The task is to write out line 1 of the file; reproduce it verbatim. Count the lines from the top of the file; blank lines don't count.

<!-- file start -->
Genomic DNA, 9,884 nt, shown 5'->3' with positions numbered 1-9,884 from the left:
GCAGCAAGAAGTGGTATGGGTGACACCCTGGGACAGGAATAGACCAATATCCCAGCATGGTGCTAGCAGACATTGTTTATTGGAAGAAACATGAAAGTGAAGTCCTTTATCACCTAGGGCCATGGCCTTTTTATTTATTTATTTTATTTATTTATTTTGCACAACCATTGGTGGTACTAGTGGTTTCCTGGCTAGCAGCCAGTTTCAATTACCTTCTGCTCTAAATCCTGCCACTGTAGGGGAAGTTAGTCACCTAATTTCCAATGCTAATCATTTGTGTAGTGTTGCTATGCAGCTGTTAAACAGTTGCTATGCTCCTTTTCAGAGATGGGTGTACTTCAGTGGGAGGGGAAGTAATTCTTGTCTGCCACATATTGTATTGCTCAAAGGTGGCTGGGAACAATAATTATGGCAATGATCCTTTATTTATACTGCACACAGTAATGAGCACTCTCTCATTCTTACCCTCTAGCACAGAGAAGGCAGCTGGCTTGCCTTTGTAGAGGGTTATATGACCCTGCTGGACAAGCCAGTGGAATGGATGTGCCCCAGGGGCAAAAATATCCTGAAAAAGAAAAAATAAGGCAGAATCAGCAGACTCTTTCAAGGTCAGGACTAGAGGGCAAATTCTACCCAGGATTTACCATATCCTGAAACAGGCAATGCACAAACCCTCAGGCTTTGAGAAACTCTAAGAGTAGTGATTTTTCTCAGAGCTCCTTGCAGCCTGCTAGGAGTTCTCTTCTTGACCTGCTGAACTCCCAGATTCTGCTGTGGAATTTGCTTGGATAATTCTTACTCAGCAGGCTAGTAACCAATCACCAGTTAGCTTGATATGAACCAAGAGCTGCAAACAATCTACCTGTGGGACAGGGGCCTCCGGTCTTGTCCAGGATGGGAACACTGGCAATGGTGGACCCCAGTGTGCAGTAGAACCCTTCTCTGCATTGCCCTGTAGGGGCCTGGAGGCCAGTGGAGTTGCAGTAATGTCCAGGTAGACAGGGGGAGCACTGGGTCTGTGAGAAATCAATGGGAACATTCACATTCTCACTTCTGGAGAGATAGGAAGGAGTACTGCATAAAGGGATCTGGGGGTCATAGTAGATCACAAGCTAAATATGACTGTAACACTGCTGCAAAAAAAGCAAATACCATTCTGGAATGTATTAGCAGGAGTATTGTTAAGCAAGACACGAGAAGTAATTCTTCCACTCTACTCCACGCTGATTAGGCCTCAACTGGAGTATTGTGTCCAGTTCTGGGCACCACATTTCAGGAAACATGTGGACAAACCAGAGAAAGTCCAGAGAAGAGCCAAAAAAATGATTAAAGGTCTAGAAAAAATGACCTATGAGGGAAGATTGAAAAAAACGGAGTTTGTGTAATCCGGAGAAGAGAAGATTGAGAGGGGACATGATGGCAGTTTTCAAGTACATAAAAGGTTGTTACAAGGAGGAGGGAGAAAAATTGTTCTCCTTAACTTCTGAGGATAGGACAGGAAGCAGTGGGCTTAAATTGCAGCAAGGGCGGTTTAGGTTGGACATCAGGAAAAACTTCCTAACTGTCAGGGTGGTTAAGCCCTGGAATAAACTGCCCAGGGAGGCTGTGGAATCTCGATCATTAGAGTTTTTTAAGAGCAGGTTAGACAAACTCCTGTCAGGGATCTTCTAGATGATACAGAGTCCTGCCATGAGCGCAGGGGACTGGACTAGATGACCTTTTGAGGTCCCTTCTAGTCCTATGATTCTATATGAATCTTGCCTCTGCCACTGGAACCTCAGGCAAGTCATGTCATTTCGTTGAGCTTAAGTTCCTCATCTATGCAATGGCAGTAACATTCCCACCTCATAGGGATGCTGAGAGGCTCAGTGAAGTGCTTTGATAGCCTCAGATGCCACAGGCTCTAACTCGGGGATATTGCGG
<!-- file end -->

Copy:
Genomic DNA, 9,884 nt, shown 5'->3' with positions numbered 1-9,884 from the left: